It may be asked at this point: “What about those women who never marry?” The answer is that in this passage God is dealing with women in general. The majority of Christian women do marry and bear children. As far as the exceptions are concerned, there are many other useful ministries committed to them and yet which do not involve public teaching or having authority over men.
Note the qualifying clause at the end of verse 15: She will be saved in childbearing, if they continue in faith, love, and holiness, with self-control. It is not exactly an unconditional promise. The thought is that if the husband and wife maintain a consistent Christian testimony, honor Christ in the home, and raise their children in the fear and admonition of the Lord, then the woman's position will be saved. But if the parents live careless, worldly lives, and neglect the training of their children, then these children may be lost to Christ and the church. In such a case, the woman does not achieve the true dignity which God has ordained for her.
Let no one think that because woman's ministry is private and in the home that it is any less important than that which is more public. It has been truly said: “The hand that rocks the cradle rules the world.” In a coming day, at the Judgment Seat of Christ, it is faithfulness that will count, and this is something which can be exhibited in the home as well as in the pulpit.
Not exactly the mindset of post-modern churches who would manipulate God's Word into conformity with current culture! But perhaps that attempted manipulation is precisely the problem. If a woman will employ all sorts of hermeneutical gymnastics to justify her pastoral position, should  a congregation trust her to properly handle the rest of God's Word? If she so willfully disobeys the Bible's teaching, how can she serve as an example?

Don't make it an issue of gender equality. Rather, keep in mind that all legitimate Christian ministry must uphold the authority of Scripture. While I very much empathize with women who wish they could be pastors, I have no sympathy for those who ride roughshod over God's Word just to pursue a career goal. I pray that women might delight in gender-appropriate ways of serving the Lord, trusting His ability to use their gifts in ways that glorify Him.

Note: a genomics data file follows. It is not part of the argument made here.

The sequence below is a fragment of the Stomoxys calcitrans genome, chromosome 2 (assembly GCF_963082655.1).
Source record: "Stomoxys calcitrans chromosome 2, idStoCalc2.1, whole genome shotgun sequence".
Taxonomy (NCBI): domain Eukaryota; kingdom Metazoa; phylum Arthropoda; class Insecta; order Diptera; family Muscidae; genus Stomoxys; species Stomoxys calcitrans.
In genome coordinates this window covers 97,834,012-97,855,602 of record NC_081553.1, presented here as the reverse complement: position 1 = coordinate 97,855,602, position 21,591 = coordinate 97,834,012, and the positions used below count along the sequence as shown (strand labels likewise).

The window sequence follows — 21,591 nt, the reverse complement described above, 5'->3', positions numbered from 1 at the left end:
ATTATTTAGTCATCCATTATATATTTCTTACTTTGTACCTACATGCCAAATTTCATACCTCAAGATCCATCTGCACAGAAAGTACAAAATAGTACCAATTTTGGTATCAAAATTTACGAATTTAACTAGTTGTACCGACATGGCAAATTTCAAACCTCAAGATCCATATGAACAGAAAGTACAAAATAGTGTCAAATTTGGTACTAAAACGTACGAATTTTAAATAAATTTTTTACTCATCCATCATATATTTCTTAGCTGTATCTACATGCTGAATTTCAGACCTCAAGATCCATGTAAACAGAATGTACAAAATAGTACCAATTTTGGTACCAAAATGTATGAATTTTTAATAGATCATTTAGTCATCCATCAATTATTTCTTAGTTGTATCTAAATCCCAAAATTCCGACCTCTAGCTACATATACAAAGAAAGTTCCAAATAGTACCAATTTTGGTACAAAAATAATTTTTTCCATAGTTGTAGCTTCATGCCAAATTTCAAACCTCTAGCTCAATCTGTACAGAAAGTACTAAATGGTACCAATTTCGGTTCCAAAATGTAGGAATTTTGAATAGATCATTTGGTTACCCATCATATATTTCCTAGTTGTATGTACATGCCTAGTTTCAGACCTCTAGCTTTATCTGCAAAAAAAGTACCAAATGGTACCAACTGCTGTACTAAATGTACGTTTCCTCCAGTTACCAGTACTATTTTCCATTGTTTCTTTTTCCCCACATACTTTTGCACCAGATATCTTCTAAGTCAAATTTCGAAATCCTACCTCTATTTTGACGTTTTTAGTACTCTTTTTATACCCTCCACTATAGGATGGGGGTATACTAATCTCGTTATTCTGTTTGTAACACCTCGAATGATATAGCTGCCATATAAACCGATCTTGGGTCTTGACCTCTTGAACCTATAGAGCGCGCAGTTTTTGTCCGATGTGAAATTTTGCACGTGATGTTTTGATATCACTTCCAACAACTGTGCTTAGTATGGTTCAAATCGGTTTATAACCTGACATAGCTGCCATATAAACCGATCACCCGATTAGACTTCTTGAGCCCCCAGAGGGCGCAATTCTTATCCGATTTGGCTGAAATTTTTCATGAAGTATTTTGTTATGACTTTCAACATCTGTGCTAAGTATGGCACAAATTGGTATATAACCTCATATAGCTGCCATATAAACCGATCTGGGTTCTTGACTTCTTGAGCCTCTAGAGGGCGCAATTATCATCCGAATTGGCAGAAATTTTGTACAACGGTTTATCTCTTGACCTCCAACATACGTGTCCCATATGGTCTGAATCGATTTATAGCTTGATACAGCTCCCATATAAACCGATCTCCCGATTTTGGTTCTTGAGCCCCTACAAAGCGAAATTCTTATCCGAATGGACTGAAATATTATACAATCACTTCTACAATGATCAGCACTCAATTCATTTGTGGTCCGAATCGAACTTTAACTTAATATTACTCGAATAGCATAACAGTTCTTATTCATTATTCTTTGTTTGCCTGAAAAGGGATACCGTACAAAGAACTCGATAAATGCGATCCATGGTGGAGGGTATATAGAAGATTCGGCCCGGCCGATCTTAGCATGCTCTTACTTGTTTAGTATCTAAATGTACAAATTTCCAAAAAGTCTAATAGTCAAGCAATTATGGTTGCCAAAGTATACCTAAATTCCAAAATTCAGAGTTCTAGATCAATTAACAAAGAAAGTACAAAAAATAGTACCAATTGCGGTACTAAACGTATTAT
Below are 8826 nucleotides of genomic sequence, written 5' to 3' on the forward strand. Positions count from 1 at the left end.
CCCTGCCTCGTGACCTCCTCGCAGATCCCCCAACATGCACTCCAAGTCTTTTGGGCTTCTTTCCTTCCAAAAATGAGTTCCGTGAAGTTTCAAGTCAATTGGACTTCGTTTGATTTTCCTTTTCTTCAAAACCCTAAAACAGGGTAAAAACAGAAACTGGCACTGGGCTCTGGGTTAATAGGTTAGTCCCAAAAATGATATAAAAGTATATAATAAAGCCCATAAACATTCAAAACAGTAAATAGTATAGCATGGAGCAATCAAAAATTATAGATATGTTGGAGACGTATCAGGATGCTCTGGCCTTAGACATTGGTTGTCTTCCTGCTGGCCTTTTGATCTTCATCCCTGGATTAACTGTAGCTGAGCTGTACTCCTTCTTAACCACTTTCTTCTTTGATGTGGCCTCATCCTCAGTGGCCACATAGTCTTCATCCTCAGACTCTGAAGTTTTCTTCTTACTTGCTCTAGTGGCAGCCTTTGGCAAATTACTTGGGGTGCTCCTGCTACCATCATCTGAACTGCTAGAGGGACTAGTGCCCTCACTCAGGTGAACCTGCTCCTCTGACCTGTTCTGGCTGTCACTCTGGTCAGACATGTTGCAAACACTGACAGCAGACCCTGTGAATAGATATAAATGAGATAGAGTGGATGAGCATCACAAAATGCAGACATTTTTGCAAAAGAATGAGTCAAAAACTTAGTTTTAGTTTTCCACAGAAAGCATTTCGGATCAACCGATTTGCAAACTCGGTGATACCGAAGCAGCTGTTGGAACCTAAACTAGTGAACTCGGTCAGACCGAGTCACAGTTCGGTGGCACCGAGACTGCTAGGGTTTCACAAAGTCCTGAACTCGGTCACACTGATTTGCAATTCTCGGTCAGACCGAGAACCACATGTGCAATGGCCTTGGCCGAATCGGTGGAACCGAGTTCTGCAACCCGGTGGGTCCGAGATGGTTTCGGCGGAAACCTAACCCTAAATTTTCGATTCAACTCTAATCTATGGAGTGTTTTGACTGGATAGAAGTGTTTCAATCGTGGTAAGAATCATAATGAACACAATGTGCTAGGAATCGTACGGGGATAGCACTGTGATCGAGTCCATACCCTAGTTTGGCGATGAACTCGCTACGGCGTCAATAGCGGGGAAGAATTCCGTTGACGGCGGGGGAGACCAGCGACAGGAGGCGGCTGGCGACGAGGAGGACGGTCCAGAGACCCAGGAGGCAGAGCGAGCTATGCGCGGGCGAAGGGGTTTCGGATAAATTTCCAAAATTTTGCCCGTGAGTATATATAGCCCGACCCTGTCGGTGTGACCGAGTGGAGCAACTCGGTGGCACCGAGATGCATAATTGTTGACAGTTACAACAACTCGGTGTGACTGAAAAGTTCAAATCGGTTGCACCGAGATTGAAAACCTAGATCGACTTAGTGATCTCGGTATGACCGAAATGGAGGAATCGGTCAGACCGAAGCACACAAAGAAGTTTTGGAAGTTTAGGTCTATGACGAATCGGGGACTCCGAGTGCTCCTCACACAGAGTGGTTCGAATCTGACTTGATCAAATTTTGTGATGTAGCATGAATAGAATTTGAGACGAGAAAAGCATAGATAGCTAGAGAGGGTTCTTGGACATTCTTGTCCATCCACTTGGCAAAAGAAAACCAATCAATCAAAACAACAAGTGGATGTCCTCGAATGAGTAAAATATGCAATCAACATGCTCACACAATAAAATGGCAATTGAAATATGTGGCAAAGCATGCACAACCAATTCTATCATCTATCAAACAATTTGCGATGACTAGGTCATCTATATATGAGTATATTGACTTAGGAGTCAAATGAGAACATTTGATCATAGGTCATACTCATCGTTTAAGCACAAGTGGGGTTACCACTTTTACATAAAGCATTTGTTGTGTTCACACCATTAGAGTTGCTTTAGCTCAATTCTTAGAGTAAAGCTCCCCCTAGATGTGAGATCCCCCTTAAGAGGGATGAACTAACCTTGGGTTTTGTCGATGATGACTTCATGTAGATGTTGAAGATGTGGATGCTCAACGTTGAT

1 comment:

  1. This is Karen again, I guess I am kind of on the fence on this one. But the text you used literally argues for being saved through childbirth and there are other scriptures like DEBORAH who are women leaders and Percilla who taught Paul. So to sweep away the gold, pearls and childbirth as NOT literal but the preaching must apply to now seems a bit unfair, I'm good if you want to take it all, no gold, no braids and have some kids and your good...but this text is very strange and needs to be considered within the context of that time, I believe in infallible word of God, and am not totally for women pastors but THIS text is too complex to make your argument a slam dunk. And I would like to add that for centuries the only women preaching and teaching the lost tribes of Africa have many times been women as men haven't gone...do unreached tribes need to wait for a man to preach to them to hear the good news? It's in foreign mission that my heart is challenged by the "places" for women. Dare I say women's roles and social change are making this one harder to take literally. I'm not a theologian but these are things I too am challenged by. I don't think I'd be comfortable with a lead pastor as a woman...but it's good food for thought, thanks for sharing your thoughts:)

    ReplyDelete

Thank you for taking the time to read my blog post! I'd love feedback, as long as you attach a name. Disagreement is fine, as long as it is presented respectfully. Please keep comments confined to a maximum of four short paragraphs. Sorry for making to do the Word Verification, but I've been getting too much spam.